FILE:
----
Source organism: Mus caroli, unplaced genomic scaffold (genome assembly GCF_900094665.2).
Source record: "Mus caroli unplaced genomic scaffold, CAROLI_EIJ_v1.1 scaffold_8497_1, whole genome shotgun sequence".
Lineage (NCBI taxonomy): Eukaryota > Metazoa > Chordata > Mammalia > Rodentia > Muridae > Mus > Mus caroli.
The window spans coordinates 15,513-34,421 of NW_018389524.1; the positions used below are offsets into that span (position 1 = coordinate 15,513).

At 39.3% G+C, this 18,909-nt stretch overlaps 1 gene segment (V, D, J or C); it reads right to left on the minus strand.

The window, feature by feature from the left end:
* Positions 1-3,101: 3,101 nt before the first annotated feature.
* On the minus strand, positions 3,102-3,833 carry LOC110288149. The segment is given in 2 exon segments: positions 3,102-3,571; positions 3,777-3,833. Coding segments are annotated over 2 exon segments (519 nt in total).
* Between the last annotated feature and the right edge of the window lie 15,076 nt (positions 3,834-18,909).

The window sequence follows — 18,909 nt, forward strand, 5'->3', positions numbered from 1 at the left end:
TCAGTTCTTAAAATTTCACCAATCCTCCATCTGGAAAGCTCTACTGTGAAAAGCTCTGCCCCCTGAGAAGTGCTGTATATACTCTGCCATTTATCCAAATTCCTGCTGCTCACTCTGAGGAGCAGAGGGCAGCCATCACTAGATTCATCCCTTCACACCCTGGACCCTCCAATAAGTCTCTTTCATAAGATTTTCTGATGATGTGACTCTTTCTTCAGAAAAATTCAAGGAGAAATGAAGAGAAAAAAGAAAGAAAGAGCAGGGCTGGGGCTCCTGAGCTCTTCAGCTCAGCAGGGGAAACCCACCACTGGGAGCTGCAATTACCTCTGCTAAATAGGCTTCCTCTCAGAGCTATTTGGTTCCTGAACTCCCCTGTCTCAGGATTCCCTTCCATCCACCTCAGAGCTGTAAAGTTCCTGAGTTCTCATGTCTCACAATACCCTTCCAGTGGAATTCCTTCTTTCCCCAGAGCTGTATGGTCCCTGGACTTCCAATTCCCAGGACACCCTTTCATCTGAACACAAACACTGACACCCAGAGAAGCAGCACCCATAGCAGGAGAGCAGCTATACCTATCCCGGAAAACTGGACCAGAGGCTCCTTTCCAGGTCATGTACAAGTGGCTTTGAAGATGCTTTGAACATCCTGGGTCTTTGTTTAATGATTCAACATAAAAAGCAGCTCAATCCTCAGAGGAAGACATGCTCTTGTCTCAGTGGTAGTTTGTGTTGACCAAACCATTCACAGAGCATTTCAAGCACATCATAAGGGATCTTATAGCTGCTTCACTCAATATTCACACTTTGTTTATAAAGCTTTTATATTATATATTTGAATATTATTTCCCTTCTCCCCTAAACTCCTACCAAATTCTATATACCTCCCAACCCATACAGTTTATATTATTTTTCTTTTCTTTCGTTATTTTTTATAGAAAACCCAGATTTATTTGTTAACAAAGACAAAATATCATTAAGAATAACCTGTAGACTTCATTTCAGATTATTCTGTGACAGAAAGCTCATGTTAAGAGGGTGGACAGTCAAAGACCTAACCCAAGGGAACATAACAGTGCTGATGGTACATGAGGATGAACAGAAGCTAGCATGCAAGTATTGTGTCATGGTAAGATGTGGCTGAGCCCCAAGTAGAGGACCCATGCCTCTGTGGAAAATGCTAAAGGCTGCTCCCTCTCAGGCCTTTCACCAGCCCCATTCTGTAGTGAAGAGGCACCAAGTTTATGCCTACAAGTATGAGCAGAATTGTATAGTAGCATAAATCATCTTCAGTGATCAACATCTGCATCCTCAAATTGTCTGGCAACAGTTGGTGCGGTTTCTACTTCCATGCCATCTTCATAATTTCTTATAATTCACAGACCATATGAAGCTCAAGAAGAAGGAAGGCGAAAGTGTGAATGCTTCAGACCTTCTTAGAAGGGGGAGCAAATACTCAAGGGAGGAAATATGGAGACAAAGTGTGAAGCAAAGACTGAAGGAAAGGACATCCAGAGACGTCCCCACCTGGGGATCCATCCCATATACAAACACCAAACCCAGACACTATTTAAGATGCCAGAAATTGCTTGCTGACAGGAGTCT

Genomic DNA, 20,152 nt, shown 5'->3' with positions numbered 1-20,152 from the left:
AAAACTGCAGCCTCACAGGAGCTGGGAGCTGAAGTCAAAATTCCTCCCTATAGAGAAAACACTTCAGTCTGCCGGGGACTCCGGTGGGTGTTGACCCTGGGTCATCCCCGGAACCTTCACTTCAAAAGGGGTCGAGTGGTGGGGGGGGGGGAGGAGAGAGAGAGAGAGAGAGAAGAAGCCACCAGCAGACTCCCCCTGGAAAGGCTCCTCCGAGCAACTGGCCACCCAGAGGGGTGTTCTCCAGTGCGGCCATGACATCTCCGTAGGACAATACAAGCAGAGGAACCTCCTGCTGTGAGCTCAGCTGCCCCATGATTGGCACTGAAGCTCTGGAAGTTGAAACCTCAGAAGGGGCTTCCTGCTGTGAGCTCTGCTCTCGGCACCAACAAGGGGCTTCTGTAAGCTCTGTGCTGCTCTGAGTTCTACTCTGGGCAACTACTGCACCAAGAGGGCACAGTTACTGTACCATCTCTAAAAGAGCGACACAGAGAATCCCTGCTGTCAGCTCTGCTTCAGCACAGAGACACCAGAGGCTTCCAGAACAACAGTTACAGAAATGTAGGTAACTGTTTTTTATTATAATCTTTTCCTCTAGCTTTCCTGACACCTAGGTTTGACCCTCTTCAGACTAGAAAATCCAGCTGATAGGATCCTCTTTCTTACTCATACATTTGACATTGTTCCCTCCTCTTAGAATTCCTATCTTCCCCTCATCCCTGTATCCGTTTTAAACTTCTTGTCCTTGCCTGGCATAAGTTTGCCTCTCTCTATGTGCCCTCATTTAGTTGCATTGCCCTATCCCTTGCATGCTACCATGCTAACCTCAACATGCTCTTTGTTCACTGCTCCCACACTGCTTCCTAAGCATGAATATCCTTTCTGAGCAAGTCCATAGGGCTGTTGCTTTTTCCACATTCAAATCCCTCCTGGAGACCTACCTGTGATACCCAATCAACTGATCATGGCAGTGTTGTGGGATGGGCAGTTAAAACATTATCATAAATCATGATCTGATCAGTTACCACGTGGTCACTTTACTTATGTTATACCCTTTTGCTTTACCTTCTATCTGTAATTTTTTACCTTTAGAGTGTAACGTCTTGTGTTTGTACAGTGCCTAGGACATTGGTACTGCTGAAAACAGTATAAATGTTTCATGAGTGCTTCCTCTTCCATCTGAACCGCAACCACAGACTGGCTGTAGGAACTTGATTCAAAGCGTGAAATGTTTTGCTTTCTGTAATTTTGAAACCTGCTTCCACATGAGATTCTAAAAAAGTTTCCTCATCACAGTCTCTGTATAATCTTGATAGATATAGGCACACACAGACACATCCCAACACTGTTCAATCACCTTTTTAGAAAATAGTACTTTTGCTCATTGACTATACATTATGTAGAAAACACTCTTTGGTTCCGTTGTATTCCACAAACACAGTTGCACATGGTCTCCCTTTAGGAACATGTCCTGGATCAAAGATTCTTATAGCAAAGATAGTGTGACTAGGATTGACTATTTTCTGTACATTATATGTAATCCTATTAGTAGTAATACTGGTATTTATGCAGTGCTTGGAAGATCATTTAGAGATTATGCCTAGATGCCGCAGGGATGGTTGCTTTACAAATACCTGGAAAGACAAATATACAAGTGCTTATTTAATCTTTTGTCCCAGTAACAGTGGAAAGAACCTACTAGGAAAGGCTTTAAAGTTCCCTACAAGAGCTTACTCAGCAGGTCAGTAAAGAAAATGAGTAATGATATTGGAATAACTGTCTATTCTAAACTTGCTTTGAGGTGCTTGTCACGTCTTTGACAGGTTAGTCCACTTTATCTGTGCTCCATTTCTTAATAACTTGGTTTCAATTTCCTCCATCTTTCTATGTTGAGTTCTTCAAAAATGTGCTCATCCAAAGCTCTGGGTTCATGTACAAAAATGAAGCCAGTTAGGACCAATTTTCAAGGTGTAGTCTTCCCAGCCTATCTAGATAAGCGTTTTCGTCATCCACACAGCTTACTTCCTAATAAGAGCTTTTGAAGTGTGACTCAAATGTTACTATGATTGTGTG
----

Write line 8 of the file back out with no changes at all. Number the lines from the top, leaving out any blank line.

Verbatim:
* On the minus strand, positions 3,102-3,833 carry LOC110288149. The segment is given in 2 exon segments: positions 3,102-3,571; positions 3,777-3,833. Coding segments are annotated over 2 exon segments (519 nt in total).